Steel purlins and top hats, what could this industry terminology be referring to? Not to worry, every specialized industrial sector adopts its own set of proprietary terms. The steel fabrication sector isn’t any different. To find a group of purlins, just look up at the ceiling of a steel shed. There, going from one steel rafter to the next, the horizontally oriented beams are part of the structural framework.

Structurally Stabilizing Purlins 

Providing long spans of metal-supportive strength between the uppermost frame sections, the steel purlins we’re looking at are secured to those high-up structural parts. They’re long, longitudinally oriented, and made from galvanized steel. On closer inspection, each purlin has been bent at an angle, perhaps several times. There are C-shaped purlins up there, Z-shaped members, and various other roll-formed lengths of alloy-reinforced metal. Essentially, this long line of rib-like metal bars, each with its preshaped cross-sectional form, adds lateral strength to the structure. So if the familiar load-supporting triangle of a roof was formed from a group of triangular frames, it would be the longitudinal purlins that provided additional lateral rigidity.

Equipped with Top Hat Constructs 

This colourfully labelled structural member implies a certain shape, again. Viewed side-on, the horizontal length of zinc-plated steel does resemble a top hat. A length of metal plate moves outwards, then upwards at an angle, across to the opposite side of the longitudinal bar, then down and outwards again. And this profile is only conveyed to the human eye when the building support is viewed from the side, but the same could be said for a C-shaped or Z-shaped purlin. Forming more of an enclosed geometrical form, top hat supplies can be used as sheeting rails, vertical facias, and roofing frame supports. They’re just that little bit more geometrically formed, at least when compared to a purlin.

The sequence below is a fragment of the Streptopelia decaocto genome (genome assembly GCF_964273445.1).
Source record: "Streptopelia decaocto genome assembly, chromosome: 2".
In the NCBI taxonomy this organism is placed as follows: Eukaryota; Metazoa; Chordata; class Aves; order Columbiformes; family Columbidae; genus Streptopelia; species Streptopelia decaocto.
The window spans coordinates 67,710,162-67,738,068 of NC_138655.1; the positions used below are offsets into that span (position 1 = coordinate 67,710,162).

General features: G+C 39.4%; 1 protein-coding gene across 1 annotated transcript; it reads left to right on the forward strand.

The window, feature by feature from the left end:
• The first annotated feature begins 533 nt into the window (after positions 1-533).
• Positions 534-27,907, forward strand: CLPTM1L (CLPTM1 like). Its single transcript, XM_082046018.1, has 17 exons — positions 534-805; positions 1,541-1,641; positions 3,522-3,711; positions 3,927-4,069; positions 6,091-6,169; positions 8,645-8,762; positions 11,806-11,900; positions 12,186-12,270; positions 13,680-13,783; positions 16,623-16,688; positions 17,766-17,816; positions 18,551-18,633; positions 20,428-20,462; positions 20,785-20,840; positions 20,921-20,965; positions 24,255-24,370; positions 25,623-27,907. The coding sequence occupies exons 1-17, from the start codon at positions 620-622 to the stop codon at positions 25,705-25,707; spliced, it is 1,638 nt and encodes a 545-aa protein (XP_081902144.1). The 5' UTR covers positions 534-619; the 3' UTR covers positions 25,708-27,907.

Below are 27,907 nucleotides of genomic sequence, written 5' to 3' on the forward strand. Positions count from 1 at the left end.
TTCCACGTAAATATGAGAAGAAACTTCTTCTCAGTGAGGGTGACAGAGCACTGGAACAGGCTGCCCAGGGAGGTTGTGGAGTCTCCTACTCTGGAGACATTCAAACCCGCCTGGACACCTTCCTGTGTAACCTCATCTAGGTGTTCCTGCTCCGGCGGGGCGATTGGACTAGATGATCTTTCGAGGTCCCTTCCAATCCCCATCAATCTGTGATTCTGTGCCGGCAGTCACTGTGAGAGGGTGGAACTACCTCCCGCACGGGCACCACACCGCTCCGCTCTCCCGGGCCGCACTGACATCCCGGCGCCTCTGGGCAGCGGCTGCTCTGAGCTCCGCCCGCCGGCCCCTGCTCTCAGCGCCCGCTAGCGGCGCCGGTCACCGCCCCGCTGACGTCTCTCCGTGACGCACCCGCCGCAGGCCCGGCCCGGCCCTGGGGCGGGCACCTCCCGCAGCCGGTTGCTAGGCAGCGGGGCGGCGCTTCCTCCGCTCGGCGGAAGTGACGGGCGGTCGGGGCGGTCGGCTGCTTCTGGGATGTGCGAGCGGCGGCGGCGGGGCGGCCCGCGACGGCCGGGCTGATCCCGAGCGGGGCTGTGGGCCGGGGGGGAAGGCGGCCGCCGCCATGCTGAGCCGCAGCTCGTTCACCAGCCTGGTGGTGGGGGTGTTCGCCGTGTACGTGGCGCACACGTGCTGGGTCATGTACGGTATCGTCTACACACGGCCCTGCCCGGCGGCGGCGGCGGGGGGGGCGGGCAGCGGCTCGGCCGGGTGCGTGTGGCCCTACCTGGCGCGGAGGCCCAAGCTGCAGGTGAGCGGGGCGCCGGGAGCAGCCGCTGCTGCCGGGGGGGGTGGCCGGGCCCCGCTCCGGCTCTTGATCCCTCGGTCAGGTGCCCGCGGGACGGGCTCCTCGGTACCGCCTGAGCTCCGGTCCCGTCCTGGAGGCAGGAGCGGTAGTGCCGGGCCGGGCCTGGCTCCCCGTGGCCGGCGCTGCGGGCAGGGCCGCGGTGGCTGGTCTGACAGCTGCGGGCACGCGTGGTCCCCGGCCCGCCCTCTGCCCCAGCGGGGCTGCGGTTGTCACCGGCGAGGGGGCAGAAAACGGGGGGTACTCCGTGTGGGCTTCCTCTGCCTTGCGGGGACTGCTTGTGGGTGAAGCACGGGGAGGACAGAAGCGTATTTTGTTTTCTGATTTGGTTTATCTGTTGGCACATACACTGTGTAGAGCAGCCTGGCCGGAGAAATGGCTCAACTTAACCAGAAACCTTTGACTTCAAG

Essential Structural Features 

The steel is a workable roll-formed alloy that’s equipped with a superior weather-resistance coating. Expect a galvanized coating here, a finish that won’t corrode. Furthermore, the lateral support provided by each of these roof-crossing members must be unconditionally rigid. The purlins and top hats can’t be fabricated from an alloy that sags or deforms. Last of all, just to add detail to the vague form, the two longitudinal structural members are typically available in different thicknesses and with holes punched according to a predetermined set of building specs.

Installed and fastened as structural stabilizing beams, purlins and top hats reinforce buildings. Additional wind shearing effects bounce off of those internally armoured rooftops, as does the full force of a winter storm. Moreover, because of their structural features, buildings can assume wider dimensions and more open interior builds when these fittings are there to address such load-bearing matters.